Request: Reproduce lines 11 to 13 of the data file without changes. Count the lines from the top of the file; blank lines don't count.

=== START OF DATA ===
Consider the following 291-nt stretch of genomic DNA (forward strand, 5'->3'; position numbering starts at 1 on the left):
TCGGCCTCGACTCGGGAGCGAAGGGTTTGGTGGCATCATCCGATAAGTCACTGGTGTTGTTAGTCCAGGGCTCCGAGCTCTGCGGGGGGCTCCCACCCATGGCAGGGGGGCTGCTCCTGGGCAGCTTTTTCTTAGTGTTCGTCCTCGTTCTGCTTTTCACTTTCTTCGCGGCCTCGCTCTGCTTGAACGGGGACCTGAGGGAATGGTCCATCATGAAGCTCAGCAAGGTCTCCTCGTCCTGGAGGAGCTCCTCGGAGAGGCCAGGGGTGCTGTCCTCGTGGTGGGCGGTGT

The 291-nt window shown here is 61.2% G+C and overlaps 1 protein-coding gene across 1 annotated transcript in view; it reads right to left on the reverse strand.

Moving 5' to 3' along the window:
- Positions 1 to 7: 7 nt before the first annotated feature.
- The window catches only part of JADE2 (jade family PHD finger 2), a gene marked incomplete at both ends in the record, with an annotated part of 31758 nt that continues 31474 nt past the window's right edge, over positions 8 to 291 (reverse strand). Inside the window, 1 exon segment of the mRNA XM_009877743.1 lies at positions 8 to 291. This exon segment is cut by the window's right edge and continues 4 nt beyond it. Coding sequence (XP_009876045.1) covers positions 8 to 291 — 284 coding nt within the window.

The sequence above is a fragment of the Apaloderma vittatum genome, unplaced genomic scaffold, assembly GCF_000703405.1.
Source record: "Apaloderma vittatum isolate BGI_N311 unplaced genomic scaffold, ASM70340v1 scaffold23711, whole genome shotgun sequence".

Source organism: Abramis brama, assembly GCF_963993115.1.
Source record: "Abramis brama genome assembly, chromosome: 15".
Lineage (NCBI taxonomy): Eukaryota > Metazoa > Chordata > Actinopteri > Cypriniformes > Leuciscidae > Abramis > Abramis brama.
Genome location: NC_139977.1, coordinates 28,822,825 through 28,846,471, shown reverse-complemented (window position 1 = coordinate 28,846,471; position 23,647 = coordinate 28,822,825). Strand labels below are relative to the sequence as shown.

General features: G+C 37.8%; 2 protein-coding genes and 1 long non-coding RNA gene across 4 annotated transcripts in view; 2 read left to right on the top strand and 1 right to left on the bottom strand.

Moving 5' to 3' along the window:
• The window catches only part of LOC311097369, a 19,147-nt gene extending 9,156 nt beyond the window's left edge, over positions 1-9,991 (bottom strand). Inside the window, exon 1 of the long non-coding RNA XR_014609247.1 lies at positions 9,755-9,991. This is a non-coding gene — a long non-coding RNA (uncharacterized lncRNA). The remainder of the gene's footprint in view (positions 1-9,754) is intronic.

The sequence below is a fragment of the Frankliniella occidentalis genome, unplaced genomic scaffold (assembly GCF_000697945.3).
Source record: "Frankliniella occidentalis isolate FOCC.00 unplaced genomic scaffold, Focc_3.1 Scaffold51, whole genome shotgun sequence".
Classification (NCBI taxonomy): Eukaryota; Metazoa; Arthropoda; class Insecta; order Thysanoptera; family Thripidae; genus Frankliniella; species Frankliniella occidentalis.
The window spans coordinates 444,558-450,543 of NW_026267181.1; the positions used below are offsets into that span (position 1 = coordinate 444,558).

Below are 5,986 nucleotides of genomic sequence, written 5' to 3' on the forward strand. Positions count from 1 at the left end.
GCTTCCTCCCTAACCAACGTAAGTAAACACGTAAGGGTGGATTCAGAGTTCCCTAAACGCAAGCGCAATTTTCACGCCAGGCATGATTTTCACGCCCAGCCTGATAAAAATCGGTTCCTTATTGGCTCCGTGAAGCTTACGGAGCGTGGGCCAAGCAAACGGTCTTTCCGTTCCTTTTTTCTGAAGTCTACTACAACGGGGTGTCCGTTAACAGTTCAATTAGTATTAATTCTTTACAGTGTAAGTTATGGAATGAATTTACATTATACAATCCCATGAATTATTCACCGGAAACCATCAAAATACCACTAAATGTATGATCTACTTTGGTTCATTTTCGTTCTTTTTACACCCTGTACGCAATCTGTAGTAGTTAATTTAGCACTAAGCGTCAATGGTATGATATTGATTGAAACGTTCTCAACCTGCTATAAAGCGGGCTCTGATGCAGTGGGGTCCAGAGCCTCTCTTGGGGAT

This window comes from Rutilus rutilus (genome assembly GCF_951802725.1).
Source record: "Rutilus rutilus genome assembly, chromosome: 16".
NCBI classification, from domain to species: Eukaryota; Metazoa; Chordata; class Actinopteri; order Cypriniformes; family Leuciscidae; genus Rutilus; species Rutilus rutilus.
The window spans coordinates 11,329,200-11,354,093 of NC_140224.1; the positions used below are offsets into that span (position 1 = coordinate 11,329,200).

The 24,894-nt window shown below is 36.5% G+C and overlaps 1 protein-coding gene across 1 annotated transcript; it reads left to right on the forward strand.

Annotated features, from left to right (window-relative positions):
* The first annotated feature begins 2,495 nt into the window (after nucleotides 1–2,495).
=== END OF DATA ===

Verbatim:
Lineage (NCBI taxonomy): Eukaryota > Metazoa > Chordata > Actinopteri > Cypriniformes > Leuciscidae > Abramis > Abramis brama.
Genome location: NC_139977.1, coordinates 28,822,825 through 28,846,471, shown reverse-complemented (window position 1 = coordinate 28,846,471; position 23,647 = coordinate 28,822,825). Strand labels below are relative to the sequence as shown.

General features: G+C 37.8%; 2 protein-coding genes and 1 long non-coding RNA gene across 4 annotated transcripts in view; 2 read left to right on the top strand and 1 right to left on the bottom strand.